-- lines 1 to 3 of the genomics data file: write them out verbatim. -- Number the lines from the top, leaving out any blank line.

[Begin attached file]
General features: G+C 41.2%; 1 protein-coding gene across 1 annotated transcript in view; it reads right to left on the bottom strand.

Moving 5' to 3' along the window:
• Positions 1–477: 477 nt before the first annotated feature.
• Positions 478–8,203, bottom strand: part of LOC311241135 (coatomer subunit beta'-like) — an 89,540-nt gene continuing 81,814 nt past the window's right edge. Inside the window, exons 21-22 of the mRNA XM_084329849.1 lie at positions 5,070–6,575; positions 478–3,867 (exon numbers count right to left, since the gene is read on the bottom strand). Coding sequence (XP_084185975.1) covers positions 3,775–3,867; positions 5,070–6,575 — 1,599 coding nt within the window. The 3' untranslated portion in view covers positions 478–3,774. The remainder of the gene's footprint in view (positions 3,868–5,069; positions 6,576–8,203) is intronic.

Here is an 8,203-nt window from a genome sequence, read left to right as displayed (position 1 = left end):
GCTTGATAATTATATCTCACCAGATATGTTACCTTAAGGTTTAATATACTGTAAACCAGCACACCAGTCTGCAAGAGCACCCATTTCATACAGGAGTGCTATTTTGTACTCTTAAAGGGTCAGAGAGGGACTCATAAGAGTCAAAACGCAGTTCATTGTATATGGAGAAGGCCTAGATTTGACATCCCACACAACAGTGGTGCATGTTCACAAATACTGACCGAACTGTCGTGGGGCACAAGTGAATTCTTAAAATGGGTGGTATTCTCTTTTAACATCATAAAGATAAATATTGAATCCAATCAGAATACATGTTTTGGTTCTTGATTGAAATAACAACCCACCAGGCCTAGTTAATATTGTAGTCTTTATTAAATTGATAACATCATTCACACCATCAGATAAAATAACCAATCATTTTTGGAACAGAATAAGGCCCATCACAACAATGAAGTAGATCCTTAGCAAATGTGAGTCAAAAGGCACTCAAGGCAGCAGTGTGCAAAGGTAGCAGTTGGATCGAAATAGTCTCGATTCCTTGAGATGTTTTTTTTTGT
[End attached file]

General features: G+C 41.2%; 1 protein-coding gene across 1 annotated transcript in view; it reads right to left on the bottom strand.

Moving 5' to 3' along the window:
• Positions 1–477: 477 nt before the first annotated feature.